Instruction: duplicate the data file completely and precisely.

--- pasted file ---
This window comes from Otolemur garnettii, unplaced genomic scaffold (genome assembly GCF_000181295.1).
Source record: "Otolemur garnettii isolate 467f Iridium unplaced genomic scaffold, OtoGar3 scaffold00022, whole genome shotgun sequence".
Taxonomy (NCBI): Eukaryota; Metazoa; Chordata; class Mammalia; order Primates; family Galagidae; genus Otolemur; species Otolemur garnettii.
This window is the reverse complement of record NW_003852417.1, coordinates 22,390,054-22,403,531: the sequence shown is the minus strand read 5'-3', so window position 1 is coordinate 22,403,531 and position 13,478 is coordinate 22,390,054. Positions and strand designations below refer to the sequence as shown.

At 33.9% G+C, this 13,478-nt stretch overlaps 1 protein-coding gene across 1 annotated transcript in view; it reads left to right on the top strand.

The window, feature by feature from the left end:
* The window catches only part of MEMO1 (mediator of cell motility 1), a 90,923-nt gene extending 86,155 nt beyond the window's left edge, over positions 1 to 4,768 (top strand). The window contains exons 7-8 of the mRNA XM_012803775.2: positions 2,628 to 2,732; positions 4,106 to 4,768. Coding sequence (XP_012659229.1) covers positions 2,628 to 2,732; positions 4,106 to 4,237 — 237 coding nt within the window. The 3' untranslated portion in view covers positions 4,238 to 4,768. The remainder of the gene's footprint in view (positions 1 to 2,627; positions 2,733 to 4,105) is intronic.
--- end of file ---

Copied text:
This window comes from Otolemur garnettii, unplaced genomic scaffold (genome assembly GCF_000181295.1).
Source record: "Otolemur garnettii isolate 467f Iridium unplaced genomic scaffold, OtoGar3 scaffold00022, whole genome shotgun sequence".
Taxonomy (NCBI): Eukaryota; Metazoa; Chordata; class Mammalia; order Primates; family Galagidae; genus Otolemur; species Otolemur garnettii.
This window is the reverse complement of record NW_003852417.1, coordinates 22,390,054-22,403,531: the sequence shown is the minus strand read 5'-3', so window position 1 is coordinate 22,403,531 and position 13,478 is coordinate 22,390,054. Positions and strand designations below refer to the sequence as shown.

At 33.9% G+C, this 13,478-nt stretch overlaps 1 protein-coding gene across 1 annotated transcript in view; it reads left to right on the top strand.

The window, feature by feature from the left end:
* The window catches only part of MEMO1 (mediator of cell motility 1), a 90,923-nt gene extending 86,155 nt beyond the window's left edge, over positions 1 to 4,768 (top strand). The window contains exons 7-8 of the mRNA XM_012803775.2: positions 2,628 to 2,732; positions 4,106 to 4,768. Coding sequence (XP_012659229.1) covers positions 2,628 to 2,732; positions 4,106 to 4,237 — 237 coding nt within the window. The 3' untranslated portion in view covers positions 4,238 to 4,768. The remainder of the gene's footprint in view (positions 1 to 2,627; positions 2,733 to 4,105) is intronic.